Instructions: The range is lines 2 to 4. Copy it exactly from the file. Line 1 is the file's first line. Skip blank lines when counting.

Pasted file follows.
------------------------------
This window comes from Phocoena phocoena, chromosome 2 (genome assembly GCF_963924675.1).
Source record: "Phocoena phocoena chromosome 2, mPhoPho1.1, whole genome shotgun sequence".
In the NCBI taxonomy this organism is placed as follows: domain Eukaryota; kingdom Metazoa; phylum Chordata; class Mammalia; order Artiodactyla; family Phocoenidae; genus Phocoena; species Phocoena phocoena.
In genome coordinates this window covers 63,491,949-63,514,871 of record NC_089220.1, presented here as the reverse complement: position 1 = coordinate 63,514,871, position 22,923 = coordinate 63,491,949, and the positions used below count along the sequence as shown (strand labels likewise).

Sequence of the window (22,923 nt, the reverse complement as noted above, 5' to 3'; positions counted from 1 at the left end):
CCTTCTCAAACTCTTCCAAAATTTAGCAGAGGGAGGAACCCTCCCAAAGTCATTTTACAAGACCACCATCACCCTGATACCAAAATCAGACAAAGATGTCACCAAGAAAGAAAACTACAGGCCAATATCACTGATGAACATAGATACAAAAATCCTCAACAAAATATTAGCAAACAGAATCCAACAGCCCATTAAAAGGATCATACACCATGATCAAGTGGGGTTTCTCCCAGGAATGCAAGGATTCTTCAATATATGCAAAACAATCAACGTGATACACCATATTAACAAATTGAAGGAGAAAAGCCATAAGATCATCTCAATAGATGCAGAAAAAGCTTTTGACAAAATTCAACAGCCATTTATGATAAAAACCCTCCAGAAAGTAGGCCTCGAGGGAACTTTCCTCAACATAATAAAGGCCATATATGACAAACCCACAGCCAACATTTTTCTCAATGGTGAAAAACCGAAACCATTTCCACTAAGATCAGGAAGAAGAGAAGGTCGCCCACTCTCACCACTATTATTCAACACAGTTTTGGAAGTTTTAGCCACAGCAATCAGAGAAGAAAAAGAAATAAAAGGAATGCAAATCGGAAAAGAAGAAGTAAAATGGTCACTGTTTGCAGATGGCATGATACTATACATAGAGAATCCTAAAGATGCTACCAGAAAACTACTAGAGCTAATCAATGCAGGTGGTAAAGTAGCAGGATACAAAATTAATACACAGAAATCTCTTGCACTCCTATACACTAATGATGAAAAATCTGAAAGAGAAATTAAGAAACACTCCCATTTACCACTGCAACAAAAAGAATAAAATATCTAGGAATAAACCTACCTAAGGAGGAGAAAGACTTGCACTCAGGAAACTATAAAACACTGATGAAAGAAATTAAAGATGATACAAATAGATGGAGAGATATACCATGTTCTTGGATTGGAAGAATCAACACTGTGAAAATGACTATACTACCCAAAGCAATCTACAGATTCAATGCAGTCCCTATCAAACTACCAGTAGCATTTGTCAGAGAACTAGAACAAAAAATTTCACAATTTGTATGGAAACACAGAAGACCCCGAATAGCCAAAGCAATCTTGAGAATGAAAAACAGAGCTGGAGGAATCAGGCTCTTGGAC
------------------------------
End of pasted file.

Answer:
Source record: "Phocoena phocoena chromosome 2, mPhoPho1.1, whole genome shotgun sequence".
In the NCBI taxonomy this organism is placed as follows: domain Eukaryota; kingdom Metazoa; phylum Chordata; class Mammalia; order Artiodactyla; family Phocoenidae; genus Phocoena; species Phocoena phocoena.
In genome coordinates this window covers 63,491,949-63,514,871 of record NC_089220.1, presented here as the reverse complement: position 1 = coordinate 63,514,871, position 22,923 = coordinate 63,491,949, and the positions used below count along the sequence as shown (strand labels likewise).